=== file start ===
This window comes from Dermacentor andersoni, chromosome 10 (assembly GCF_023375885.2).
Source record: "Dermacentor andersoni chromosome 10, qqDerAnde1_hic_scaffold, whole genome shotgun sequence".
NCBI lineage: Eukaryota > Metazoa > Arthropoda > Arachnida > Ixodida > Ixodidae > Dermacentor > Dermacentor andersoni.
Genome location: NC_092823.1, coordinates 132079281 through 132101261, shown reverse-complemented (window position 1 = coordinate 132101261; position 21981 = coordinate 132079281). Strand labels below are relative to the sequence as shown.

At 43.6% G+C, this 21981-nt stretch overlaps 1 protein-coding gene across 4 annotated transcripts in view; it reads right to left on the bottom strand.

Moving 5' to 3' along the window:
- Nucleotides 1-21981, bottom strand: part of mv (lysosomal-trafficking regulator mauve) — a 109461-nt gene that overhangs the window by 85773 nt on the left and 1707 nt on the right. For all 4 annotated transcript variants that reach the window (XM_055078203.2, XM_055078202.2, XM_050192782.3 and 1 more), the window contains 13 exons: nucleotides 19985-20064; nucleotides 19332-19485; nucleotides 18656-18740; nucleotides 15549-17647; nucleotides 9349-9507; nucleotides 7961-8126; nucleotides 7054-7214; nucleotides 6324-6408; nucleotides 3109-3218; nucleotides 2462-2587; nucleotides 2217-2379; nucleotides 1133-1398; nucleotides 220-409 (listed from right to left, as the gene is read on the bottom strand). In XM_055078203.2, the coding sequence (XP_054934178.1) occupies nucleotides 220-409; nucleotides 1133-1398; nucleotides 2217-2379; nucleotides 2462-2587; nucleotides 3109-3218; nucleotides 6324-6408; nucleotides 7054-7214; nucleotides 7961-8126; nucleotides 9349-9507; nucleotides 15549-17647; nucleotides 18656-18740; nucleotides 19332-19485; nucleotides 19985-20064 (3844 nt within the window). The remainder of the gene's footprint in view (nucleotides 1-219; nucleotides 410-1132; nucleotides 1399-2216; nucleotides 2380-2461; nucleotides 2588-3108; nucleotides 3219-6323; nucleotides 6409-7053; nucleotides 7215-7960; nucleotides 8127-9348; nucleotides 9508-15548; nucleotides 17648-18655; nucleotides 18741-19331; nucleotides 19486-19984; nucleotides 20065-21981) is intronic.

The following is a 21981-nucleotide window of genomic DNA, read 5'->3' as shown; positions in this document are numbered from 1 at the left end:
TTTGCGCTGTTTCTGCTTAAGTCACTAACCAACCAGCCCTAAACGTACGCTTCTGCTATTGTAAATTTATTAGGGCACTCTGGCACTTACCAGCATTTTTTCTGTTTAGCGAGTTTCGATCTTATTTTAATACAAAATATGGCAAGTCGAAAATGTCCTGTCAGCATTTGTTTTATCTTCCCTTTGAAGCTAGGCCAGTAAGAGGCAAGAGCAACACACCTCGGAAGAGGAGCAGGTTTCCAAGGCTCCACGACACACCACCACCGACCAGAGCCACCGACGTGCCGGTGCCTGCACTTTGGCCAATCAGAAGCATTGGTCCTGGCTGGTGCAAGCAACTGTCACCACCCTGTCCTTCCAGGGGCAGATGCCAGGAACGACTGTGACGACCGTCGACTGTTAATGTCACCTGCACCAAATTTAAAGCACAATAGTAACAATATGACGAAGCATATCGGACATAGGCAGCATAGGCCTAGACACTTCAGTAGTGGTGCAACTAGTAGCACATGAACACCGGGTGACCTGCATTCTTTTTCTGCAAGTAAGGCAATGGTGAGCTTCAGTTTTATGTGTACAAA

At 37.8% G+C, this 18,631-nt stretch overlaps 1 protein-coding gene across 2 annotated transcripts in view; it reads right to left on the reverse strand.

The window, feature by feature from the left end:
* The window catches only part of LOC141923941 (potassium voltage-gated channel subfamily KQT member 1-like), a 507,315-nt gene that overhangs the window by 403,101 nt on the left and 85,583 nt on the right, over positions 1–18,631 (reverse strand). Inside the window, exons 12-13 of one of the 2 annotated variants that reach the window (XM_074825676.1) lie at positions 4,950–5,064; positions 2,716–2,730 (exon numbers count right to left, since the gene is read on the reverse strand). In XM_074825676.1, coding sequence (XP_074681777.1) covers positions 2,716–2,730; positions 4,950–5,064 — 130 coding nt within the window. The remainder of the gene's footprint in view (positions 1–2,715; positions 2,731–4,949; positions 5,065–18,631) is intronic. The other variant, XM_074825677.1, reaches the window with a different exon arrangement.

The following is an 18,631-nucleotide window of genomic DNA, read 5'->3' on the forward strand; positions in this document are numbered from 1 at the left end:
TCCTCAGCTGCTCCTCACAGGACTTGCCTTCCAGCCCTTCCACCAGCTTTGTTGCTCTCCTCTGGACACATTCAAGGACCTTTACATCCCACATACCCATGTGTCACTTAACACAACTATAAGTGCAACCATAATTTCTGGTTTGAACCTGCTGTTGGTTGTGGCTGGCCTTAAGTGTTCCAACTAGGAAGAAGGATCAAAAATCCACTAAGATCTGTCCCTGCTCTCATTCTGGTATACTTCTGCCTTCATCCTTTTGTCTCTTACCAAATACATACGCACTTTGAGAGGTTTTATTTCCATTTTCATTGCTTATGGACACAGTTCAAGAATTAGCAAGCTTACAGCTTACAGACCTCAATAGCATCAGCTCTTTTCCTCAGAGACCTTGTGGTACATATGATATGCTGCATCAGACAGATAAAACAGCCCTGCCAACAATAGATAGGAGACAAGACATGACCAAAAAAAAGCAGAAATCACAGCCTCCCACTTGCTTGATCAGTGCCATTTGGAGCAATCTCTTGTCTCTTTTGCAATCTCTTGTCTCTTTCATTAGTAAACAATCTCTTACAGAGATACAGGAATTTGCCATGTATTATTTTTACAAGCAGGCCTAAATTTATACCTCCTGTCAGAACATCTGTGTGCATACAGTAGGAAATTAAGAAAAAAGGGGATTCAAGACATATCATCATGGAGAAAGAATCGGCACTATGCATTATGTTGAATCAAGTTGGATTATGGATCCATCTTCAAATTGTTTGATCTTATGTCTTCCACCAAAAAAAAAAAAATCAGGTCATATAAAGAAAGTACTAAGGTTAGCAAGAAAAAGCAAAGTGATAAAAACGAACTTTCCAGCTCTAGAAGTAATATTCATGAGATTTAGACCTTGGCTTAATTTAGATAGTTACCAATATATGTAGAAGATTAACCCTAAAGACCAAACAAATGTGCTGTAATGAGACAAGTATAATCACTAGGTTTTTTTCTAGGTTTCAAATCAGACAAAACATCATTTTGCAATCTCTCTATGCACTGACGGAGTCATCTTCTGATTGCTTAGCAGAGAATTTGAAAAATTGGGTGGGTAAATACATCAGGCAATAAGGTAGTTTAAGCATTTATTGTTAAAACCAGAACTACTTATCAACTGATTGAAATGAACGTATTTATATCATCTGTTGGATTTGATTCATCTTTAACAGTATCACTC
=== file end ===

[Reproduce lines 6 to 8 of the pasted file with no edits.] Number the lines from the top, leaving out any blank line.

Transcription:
Moving 5' to 3' along the window:
- Nucleotides 1-21981, bottom strand: part of mv (lysosomal-trafficking regulator mauve) — a 109461-nt gene that overhangs the window by 85773 nt on the left and 1707 nt on the right. For all 4 annotated transcript variants that reach the window (XM_055078203.2, XM_055078202.2, XM_050192782.3 and 1 more), the window contains 13 exons: nucleotides 19985-20064; nucleotides 19332-19485; nucleotides 18656-18740; nucleotides 15549-17647; nucleotides 9349-9507; nucleotides 7961-8126; nucleotides 7054-7214; nucleotides 6324-6408; nucleotides 3109-3218; nucleotides 2462-2587; nucleotides 2217-2379; nucleotides 1133-1398; nucleotides 220-409 (listed from right to left, as the gene is read on the bottom strand). In XM_055078203.2, the coding sequence (XP_054934178.1) occupies nucleotides 220-409; nucleotides 1133-1398; nucleotides 2217-2379; nucleotides 2462-2587; nucleotides 3109-3218; nucleotides 6324-6408; nucleotides 7054-7214; nucleotides 7961-8126; nucleotides 9349-9507; nucleotides 15549-17647; nucleotides 18656-18740; nucleotides 19332-19485; nucleotides 19985-20064 (3844 nt within the window). The remainder of the gene's footprint in view (nucleotides 1-219; nucleotides 410-1132; nucleotides 1399-2216; nucleotides 2380-2461; nucleotides 2588-3108; nucleotides 3219-6323; nucleotides 6409-7053; nucleotides 7215-7960; nucleotides 8127-9348; nucleotides 9508-15548; nucleotides 17648-18655; nucleotides 18741-19331; nucleotides 19486-19984; nucleotides 20065-21981) is intronic.

The following is a 21981-nucleotide window of genomic DNA, read 5'->3' as shown; positions in this document are numbered from 1 at the left end: